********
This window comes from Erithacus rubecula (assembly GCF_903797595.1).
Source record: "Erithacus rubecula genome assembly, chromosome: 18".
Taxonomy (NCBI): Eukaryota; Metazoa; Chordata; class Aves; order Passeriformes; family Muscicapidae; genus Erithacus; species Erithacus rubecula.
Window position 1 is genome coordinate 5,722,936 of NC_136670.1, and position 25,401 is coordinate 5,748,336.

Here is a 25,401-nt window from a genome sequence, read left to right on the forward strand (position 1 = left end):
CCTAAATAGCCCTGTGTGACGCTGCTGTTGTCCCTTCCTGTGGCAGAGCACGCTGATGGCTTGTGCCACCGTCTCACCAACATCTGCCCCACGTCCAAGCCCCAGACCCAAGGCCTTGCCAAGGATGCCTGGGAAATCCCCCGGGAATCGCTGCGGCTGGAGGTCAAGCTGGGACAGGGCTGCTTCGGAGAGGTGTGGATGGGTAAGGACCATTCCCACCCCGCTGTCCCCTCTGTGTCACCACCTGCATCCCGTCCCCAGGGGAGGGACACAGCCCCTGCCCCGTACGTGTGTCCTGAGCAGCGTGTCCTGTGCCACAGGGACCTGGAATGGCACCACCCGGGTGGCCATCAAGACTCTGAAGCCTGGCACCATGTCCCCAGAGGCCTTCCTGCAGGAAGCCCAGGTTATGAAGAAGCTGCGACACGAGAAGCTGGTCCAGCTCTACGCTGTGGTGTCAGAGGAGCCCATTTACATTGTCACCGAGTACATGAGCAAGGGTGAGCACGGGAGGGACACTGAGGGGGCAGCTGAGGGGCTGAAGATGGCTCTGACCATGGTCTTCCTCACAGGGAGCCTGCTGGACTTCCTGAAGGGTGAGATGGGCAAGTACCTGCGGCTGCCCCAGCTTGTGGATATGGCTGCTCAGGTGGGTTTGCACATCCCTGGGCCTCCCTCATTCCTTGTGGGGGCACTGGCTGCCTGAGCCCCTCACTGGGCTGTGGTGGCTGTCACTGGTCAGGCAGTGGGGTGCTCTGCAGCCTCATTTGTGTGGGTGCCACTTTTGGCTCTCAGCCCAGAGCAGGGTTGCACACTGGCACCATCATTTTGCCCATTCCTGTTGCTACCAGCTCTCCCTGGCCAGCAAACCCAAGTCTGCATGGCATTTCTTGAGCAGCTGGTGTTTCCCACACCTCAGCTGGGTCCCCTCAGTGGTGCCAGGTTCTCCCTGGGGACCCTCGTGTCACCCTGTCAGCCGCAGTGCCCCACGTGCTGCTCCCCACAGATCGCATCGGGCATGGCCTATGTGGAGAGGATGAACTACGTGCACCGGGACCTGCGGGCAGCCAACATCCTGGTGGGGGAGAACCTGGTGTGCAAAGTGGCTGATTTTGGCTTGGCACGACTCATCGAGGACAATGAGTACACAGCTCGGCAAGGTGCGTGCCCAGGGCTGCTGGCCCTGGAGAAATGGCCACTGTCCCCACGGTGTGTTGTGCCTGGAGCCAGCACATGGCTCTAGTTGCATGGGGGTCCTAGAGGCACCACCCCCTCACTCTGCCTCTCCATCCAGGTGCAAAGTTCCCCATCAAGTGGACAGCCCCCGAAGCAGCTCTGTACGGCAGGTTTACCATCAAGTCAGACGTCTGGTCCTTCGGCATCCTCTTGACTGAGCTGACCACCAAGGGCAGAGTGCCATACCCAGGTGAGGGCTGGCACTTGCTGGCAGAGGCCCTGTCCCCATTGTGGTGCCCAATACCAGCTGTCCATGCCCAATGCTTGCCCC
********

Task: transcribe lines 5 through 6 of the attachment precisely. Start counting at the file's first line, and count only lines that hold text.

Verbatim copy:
Here is a 25,401-nt window from a genome sequence, read left to right on the forward strand (position 1 = left end):
CCTAAATAGCCCTGTGTGACGCTGCTGTTGTCCCTTCCTGTGGCAGAGCACGCTGATGGCTTGTGCCACCGTCTCACCAACATCTGCCCCACGTCCAAGCCCCAGACCCAAGGCCTTGCCAAGGATGCCTGGGAAATCCCCCGGGAATCGCTGCGGCTGGAGGTCAAGCTGGGACAGGGCTGCTTCGGAGAGGTGTGGATGGGTAAGGACCATTCCCACCCCGCTGTCCCCTCTGTGTCACCACCTGCATCCCGTCCCCAGGGGAGGGACACAGCCCCTGCCCCGTACGTGTGTCCTGAGCAGCGTGTCCTGTGCCACAGGGACCTGGAATGGCACCACCCGGGTGGCCATCAAGACTCTGAAGCCTGGCACCATGTCCCCAGAGGCCTTCCTGCAGGAAGCCCAGGTTATGAAGAAGCTGCGACACGAGAAGCTGGTCCAGCTCTACGCTGTGGTGTCAGAGGAGCCCATTTACATTGTCACCGAGTACATGAGCAAGGGTGAGCACGGGAGGGACACTGAGGGGGCAGCTGAGGGGCTGAAGATGGCTCTGACCATGGTCTTCCTCACAGGGAGCCTGCTGGACTTCCTGAAGGGTGAGATGGGCAAGTACCTGCGGCTGCCCCAGCTTGTGGATATGGCTGCTCAGGTGGGTTTGCACATCCCTGGGCCTCCCTCATTCCTTGTGGGGGCACTGGCTGCCTGAGCCCCTCACTGGGCTGTGGTGGCTGTCACTGGTCAGGCAGTGGGGTGCTCTGCAGCCTCATTTGTGTGGGTGCCACTTTTGGCTCTCAGCCCAGAGCAGGGTTGCACACTGGCACCATCATTTTGCCCATTCCTGTTGCTACCAGCTCTCCCTGGCCAGCAAACCCAAGTCTGCATGGCATTTCTTGAGCAGCTGGTGTTTCCCACACCTCAGCTGGGTCCCCTCAGTGGTGCCAGGTTCTCCCTGGGGACCCTCGTGTCACCCTGTCAGCCGCAGTGCCCCACGTGCTGCTCCCCACAGATCGCATCGGGCATGGCCTATGTGGAGAGGATGAACTACGTGCACCGGGACCTGCGGGCAGCCAACATCCTGGTGGGGGAGAACCTGGTGTGCAAAGTGGCTGATTTTGGCTTGGCACGACTCATCGAGGACAATGAGTACACAGCTCGGCAAGGTGCGTGCCCAGGGCTGCTGGCCCTGGAGAAATGGCCACTGTCCCCACGGTGTGTTGTGCCTGGAGCCAGCACATGGCTCTAGTTGCATGGGGGTCCTAGAGGCACCACCCCCTCACTCTGCCTCTCCATCCAGGTGCAAAGTTCCCCATCAAGTGGACAGCCCCCGAAGCAGCTCTGTACGGCAGGTTTACCATCAAGTCAGACGTCTGGTCCTTCGGCATCCTCTTGACTGAGCTGACCACCAAGGGCAGAGTGCCATACCCAGGTGAGGGCTGGCACTTGCTGGCAGAGGCCCTGTCCCCATTGTGGTGCCCAATACCAGCTGTCCATGCCCAATGCTTGCCCC